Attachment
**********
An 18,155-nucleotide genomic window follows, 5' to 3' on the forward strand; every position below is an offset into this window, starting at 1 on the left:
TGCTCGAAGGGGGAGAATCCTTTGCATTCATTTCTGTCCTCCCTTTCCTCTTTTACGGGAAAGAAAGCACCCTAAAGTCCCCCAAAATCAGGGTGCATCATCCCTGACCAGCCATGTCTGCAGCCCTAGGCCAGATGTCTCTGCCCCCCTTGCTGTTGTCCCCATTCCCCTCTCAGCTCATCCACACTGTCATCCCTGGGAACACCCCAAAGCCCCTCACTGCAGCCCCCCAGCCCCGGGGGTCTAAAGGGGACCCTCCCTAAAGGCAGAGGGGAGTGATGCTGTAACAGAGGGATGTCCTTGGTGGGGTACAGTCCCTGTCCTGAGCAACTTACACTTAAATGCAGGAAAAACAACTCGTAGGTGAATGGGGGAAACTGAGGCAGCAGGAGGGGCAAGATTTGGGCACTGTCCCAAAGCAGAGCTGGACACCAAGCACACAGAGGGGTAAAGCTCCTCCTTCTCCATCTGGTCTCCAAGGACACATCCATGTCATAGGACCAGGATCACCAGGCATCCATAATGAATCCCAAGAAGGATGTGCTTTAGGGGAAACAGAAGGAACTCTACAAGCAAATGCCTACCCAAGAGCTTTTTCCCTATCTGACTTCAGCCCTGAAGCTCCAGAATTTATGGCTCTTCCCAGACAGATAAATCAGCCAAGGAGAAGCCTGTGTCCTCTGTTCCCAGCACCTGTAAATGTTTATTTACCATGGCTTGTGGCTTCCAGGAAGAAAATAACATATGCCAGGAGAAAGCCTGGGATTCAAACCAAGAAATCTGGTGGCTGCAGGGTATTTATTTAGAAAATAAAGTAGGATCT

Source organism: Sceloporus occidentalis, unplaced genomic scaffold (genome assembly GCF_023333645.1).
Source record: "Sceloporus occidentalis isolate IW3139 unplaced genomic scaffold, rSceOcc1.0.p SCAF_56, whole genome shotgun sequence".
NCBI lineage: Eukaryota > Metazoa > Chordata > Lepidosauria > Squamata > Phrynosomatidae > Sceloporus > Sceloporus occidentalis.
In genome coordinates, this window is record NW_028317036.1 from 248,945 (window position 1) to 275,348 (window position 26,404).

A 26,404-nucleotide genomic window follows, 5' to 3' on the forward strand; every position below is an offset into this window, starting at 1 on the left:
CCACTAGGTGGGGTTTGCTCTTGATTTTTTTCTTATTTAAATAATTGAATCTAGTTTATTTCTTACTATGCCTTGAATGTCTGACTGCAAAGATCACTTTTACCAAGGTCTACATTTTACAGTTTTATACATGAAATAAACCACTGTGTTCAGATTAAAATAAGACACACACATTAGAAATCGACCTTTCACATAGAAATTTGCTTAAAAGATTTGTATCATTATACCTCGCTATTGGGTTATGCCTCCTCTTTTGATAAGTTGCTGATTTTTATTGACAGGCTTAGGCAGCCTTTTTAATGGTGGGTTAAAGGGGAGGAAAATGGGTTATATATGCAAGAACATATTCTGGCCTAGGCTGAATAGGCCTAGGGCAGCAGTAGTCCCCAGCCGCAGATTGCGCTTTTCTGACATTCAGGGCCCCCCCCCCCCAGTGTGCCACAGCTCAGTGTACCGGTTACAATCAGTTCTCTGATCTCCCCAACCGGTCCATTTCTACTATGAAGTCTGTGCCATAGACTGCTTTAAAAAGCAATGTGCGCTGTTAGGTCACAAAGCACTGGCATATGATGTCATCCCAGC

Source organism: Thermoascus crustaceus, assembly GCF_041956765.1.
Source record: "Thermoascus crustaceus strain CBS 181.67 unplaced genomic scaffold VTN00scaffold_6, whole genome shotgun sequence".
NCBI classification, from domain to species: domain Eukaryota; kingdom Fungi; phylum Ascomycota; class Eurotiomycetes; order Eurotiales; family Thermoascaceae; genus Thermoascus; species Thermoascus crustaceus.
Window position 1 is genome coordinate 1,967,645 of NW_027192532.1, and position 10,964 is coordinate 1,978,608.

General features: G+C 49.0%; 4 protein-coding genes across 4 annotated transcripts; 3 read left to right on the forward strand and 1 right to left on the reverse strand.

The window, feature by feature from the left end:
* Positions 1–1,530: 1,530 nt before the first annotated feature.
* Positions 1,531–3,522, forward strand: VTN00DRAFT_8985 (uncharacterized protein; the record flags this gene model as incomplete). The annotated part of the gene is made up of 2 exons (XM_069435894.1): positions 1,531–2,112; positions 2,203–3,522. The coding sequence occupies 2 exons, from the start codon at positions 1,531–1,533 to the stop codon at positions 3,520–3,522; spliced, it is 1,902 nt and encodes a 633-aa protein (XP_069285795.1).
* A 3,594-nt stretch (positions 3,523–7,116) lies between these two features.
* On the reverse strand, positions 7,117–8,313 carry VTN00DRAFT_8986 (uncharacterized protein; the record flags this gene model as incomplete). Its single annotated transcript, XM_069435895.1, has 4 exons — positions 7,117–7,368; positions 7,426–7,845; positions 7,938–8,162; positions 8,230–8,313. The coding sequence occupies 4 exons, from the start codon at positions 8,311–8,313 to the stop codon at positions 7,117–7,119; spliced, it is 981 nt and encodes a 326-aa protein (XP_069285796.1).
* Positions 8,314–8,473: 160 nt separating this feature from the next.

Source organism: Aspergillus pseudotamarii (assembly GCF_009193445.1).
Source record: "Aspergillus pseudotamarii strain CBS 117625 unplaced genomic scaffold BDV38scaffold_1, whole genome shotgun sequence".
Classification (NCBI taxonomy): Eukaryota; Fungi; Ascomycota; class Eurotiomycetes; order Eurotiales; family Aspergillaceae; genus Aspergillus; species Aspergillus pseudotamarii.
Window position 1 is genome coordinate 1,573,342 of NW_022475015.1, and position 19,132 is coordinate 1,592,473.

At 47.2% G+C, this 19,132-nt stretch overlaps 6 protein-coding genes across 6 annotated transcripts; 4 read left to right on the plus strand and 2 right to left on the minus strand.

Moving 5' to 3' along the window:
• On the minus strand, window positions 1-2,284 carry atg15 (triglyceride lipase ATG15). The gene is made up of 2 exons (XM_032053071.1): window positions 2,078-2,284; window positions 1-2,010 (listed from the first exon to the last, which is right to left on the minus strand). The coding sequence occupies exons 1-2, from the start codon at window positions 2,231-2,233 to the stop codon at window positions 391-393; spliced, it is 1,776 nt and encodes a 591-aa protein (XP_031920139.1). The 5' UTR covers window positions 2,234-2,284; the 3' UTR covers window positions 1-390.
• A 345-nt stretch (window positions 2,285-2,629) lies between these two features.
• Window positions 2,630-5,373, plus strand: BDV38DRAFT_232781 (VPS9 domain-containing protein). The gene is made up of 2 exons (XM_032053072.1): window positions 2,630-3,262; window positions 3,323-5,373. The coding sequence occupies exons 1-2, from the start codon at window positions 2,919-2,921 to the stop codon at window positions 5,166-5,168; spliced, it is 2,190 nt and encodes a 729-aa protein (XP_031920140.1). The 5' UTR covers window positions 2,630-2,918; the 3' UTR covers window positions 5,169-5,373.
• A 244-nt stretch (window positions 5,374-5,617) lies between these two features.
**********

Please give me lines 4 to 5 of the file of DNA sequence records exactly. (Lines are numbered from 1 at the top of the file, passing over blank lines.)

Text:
Source record: "Sceloporus occidentalis isolate IW3139 unplaced genomic scaffold, rSceOcc1.0.p SCAF_56, whole genome shotgun sequence".
NCBI lineage: Eukaryota > Metazoa > Chordata > Lepidosauria > Squamata > Phrynosomatidae > Sceloporus > Sceloporus occidentalis.